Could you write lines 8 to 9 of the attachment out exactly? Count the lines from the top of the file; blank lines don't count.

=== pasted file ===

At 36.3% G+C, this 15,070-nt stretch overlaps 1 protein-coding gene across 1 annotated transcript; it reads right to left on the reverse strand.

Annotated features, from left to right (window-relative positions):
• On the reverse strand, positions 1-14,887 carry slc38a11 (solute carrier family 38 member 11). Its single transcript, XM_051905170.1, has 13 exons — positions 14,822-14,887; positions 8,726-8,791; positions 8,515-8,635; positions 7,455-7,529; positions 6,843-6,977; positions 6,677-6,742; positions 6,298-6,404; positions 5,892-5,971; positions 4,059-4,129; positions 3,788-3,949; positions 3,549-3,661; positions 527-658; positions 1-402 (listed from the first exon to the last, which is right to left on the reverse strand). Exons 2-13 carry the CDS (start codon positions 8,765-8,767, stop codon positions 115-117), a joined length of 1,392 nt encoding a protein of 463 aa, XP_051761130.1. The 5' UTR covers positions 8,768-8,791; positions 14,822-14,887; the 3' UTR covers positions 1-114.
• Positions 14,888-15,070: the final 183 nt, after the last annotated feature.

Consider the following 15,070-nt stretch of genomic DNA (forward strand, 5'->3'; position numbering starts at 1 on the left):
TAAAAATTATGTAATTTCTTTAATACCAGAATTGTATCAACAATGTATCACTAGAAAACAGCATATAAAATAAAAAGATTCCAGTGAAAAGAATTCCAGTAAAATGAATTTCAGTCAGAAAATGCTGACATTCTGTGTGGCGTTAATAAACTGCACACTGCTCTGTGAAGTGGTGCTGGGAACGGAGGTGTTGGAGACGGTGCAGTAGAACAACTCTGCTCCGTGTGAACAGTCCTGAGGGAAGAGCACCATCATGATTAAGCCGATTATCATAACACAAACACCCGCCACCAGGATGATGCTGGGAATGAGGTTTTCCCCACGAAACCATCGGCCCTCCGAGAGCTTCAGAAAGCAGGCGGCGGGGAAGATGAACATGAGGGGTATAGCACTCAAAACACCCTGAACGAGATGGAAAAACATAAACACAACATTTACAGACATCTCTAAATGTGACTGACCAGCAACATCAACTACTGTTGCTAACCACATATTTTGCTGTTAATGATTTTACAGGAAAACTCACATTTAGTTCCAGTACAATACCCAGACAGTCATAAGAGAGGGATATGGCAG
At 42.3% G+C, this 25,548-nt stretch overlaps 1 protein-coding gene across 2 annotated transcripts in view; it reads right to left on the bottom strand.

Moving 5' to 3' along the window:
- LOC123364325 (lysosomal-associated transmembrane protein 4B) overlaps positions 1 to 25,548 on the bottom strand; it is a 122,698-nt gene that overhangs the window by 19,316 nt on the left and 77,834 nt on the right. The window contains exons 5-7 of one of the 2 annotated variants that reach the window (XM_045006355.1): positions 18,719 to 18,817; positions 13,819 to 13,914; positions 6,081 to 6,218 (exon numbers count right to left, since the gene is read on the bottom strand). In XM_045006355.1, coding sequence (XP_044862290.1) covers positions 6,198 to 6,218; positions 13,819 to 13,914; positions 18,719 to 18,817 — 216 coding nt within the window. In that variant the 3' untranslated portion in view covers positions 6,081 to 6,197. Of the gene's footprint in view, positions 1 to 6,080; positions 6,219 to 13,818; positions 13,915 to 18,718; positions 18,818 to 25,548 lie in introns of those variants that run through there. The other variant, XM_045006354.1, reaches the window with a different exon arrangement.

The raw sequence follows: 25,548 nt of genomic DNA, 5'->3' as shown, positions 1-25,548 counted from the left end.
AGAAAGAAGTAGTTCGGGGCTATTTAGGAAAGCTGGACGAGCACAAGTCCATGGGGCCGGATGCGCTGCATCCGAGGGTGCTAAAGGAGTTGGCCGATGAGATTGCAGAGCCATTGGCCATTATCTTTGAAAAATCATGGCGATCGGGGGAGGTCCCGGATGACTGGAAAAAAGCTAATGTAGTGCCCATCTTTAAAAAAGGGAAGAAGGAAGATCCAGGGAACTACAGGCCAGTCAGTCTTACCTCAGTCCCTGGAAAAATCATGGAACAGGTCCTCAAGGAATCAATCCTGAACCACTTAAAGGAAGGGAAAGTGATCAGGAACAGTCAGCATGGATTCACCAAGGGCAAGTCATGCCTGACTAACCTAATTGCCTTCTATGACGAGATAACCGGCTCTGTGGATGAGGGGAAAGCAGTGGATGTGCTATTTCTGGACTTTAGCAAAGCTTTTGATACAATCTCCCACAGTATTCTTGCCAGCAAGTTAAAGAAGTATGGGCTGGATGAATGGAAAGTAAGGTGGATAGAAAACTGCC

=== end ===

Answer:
Moving 5' to 3' along the window:
- LOC123364325 (lysosomal-associated transmembrane protein 4B) overlaps positions 1 to 25,548 on the bottom strand; it is a 122,698-nt gene that overhangs the window by 19,316 nt on the left and 77,834 nt on the right. The window contains exons 5-7 of one of the 2 annotated variants that reach the window (XM_045006355.1): positions 18,719 to 18,817; positions 13,819 to 13,914; positions 6,081 to 6,218 (exon numbers count right to left, since the gene is read on the bottom strand). In XM_045006355.1, coding sequence (XP_044862290.1) covers positions 6,198 to 6,218; positions 13,819 to 13,914; positions 18,719 to 18,817 — 216 coding nt within the window. In that variant the 3' untranslated portion in view covers positions 6,081 to 6,197. Of the gene's footprint in view, positions 1 to 6,080; positions 6,219 to 13,818; positions 13,915 to 18,718; positions 18,818 to 25,548 lie in introns of those variants that run through there. The other variant, XM_045006354.1, reaches the window with a different exon arrangement.